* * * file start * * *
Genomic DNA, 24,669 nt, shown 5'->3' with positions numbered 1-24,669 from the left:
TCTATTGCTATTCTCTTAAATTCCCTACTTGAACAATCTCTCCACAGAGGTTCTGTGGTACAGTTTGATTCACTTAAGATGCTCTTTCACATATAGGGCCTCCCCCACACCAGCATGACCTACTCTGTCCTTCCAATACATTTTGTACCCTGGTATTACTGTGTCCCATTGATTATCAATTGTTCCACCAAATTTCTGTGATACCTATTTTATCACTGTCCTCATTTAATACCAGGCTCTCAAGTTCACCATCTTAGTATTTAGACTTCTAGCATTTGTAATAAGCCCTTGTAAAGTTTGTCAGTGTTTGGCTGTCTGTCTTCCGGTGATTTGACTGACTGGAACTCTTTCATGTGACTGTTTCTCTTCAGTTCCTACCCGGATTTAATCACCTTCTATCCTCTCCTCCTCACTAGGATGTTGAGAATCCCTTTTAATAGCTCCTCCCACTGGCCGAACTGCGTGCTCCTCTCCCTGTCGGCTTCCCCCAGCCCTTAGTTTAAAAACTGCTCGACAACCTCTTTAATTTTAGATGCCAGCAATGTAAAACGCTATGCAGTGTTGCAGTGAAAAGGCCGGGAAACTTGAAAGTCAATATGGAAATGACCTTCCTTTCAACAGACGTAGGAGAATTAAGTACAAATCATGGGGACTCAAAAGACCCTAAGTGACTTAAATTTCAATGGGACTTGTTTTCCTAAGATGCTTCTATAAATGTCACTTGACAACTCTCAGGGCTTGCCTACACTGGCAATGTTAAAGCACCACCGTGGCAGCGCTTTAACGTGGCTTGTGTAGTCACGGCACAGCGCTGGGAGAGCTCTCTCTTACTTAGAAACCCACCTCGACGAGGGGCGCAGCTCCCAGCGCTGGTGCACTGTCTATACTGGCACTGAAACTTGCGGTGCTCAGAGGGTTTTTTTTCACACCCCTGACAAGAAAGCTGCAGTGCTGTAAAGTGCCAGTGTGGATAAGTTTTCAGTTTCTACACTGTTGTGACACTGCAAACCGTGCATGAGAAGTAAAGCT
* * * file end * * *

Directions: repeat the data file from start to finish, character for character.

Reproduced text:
Genomic DNA, 24,669 nt, shown 5'->3' with positions numbered 1-24,669 from the left:
TCTATTGCTATTCTCTTAAATTCCCTACTTGAACAATCTCTCCACAGAGGTTCTGTGGTACAGTTTGATTCACTTAAGATGCTCTTTCACATATAGGGCCTCCCCCACACCAGCATGACCTACTCTGTCCTTCCAATACATTTTGTACCCTGGTATTACTGTGTCCCATTGATTATCAATTGTTCCACCAAATTTCTGTGATACCTATTTTATCACTGTCCTCATTTAATACCAGGCTCTCAAGTTCACCATCTTAGTATTTAGACTTCTAGCATTTGTAATAAGCCCTTGTAAAGTTTGTCAGTGTTTGGCTGTCTGTCTTCCGGTGATTTGACTGACTGGAACTCTTTCATGTGACTGTTTCTCTTCAGTTCCTACCCGGATTTAATCACCTTCTATCCTCTCCTCCTCACTAGGATGTTGAGAATCCCTTTTAATAGCTCCTCCCACTGGCCGAACTGCGTGCTCCTCTCCCTGTCGGCTTCCCCCAGCCCTTAGTTTAAAAACTGCTCGACAACCTCTTTAATTTTAGATGCCAGCAATGTAAAACGCTATGCAGTGTTGCAGTGAAAAGGCCGGGAAACTTGAAAGTCAATATGGAAATGACCTTCCTTTCAACAGACGTAGGAGAATTAAGTACAAATCATGGGGACTCAAAAGACCCTAAGTGACTTAAATTTCAATGGGACTTGTTTTCCTAAGATGCTTCTATAAATGTCACTTGACAACTCTCAGGGCTTGCCTACACTGGCAATGTTAAAGCACCACCGTGGCAGCGCTTTAACGTGGCTTGTGTAGTCACGGCACAGCGCTGGGAGAGCTCTCTCTTACTTAGAAACCCACCTCGACGAGGGGCGCAGCTCCCAGCGCTGGTGCACTGTCTATACTGGCACTGAAACTTGCGGTGCTCAGAGGGTTTTTTTTCACACCCCTGACAAGAAAGCTGCAGTGCTGTAAAGTGCCAGTGTGGATAAGTTTTCAGTTTCTACACTGTTGTGACACTGCAAACCGTGCATGAGAAGTAAAGCT